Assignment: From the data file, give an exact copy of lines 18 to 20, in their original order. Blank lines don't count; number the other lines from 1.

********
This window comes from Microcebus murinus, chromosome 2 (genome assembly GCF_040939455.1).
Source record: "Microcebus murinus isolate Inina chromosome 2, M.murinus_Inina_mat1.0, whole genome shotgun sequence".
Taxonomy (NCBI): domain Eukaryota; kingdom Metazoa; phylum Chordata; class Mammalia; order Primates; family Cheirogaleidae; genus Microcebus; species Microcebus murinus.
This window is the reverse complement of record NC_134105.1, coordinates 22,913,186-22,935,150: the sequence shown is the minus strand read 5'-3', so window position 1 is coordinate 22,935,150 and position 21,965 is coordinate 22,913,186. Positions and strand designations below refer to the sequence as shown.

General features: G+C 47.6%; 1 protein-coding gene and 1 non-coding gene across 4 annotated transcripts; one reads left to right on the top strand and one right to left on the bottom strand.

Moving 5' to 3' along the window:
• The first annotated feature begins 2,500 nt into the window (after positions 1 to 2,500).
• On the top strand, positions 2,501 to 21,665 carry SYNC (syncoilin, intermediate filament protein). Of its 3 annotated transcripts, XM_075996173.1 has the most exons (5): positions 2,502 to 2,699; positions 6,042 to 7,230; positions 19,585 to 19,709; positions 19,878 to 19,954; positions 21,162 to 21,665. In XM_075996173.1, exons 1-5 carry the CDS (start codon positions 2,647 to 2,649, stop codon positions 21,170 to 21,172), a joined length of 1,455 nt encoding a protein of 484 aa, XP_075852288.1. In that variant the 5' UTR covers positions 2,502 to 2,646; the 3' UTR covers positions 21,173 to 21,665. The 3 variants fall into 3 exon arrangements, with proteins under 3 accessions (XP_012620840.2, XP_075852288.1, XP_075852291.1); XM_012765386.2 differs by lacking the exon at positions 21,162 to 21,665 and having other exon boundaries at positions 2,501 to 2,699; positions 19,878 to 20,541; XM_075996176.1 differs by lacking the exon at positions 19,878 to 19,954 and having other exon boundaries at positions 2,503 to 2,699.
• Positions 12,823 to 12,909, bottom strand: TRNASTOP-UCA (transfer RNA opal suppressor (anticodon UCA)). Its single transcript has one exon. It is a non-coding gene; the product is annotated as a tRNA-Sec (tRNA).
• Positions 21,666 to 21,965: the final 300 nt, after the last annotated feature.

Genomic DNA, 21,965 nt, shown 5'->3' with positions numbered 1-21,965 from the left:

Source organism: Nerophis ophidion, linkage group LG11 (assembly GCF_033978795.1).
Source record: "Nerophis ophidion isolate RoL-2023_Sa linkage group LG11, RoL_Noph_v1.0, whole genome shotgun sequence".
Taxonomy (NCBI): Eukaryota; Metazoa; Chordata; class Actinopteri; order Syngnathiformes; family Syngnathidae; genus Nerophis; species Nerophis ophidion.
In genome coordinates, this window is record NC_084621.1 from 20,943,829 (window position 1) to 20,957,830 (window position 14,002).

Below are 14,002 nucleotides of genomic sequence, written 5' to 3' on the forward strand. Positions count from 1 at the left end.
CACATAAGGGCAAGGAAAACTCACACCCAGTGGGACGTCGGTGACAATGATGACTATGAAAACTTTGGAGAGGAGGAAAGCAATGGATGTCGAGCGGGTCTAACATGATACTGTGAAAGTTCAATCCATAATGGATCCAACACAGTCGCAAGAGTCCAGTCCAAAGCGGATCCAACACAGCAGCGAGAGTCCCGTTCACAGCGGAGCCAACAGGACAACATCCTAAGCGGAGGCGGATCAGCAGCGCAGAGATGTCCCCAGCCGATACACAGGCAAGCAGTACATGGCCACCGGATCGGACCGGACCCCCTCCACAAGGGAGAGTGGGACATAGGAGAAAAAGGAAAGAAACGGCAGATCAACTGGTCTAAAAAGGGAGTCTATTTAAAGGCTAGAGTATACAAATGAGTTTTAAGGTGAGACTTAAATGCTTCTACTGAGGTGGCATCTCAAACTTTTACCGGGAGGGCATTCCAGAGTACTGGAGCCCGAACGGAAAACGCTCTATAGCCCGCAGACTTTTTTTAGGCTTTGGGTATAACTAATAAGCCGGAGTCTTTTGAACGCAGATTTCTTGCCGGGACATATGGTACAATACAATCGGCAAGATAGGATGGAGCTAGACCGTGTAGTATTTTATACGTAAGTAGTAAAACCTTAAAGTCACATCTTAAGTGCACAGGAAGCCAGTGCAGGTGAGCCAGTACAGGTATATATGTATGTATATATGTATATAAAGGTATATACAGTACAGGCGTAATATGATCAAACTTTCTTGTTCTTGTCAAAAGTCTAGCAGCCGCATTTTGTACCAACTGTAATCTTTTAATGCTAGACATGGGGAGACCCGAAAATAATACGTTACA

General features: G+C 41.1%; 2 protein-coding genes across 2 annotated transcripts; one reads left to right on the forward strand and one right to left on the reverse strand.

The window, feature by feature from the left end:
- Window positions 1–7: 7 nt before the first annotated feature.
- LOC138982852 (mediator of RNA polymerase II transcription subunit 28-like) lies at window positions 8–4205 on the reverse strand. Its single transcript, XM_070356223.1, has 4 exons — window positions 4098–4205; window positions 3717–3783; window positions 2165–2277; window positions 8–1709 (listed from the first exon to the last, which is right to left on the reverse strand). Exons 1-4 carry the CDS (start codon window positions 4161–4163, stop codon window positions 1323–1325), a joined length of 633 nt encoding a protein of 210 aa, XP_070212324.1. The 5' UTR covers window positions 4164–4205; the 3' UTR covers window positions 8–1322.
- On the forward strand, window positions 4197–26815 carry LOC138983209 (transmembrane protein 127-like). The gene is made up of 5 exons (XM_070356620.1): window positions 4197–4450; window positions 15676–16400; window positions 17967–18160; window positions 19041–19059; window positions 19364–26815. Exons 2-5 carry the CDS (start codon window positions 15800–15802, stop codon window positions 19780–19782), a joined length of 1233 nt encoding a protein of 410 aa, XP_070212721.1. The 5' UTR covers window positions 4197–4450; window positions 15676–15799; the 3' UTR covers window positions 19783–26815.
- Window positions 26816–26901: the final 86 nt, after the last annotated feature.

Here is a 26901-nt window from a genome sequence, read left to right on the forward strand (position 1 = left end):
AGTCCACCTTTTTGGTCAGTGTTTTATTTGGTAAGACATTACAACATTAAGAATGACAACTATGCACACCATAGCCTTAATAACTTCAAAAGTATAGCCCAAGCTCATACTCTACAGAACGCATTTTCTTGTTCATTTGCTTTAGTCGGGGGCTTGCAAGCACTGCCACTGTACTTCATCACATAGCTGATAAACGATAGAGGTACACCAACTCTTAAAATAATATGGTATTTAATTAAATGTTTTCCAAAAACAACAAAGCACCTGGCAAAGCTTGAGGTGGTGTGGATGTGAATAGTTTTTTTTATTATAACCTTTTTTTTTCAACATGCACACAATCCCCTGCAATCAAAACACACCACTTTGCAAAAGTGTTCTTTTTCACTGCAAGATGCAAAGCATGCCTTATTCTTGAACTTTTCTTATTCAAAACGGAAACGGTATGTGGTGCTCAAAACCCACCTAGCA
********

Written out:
General features: G+C 41.1%; 2 protein-coding genes across 2 annotated transcripts; one reads left to right on the forward strand and one right to left on the reverse strand.

The window, feature by feature from the left end:
- Window positions 1–7: 7 nt before the first annotated feature.